Duffy was excellent to begin the season, but a left forearm flexor strain in mid-May put him on the injured list for a month. He hasn’t yet assumed his previous workload since returning June 22, so his trade value will likely depend on what he does these next few weeks. Berríos has been the one good starter in an otherwise disappointing Twins rotation. An above-average starter in his prime, he won’t reach free agency until after the 2022 season. Minnesota reportedly is asking for a lot in return for trading Berríos, due to the lack of top-tier arms on the trade market at the moment. That price tag could go down if other teams decide to sell their solid starters.
What should we make of the NL Central?
No division has been as volatile as the NL Central over the first half of the season. The Cardinals entered the last day of May in first place, but then went 10–17 in June and now sit in third—8.5 games behind the Brewers and 7.5 out of the wild card. Milwaukee, meanwhile, posted a 19–8 June record and has won 13 of its last 16 games. The Reds won their first five games in July to pull into second place.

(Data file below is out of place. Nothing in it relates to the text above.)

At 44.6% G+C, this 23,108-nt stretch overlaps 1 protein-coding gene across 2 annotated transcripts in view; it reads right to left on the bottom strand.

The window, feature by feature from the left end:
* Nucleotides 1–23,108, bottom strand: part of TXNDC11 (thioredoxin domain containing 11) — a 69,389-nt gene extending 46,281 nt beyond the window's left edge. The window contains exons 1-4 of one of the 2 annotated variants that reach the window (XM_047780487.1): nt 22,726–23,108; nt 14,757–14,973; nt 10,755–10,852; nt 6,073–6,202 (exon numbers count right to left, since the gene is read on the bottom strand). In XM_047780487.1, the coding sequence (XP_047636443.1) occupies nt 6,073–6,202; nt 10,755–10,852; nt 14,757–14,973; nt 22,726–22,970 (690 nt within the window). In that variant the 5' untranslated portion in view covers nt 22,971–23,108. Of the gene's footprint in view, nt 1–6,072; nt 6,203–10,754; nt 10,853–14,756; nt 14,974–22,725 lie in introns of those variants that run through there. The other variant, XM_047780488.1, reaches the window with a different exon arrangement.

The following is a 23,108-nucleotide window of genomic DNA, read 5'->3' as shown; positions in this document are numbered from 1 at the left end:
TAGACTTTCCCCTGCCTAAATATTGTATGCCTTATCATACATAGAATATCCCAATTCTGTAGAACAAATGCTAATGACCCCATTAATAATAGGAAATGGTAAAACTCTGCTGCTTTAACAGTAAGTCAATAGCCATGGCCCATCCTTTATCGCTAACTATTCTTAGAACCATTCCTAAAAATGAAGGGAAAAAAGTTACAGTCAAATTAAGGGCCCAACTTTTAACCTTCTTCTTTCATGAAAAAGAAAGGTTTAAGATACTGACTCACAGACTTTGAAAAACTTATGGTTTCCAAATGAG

And then there are the Cubs, a team stuck in the middle of contending and retooling. They were tied for first place and threw a combined no-hitter against the Dodgers on June 24 before losing 11 straight games to fall below .500. This season was expected to be one of transition for the Cubs—they traded Yu Darvish to the Padres and nontendered Kyle Schwarber—with Kris Bryant, Javier Báez and Anthony Rizzo in the final years of their contracts. But, when they started strong, it looked like they’d keep the members from their World Series core together for one final push.
So what now? As is the case with the Nationals and Scherzer, these next few weeks are going to determine what happens with the Cubs and their tradeable players on expiring deals. Despite his June struggles, Bryant is an All-Star once again and is in the middle of a resurgent season. His trade value is even higher because of the super-utility role he’s taken on this season. Teams in need of a middle-of-the-order corner infielder or corner outfielder would all be interested in acquiring the former Rookie of the Year, MVP and World Series winner.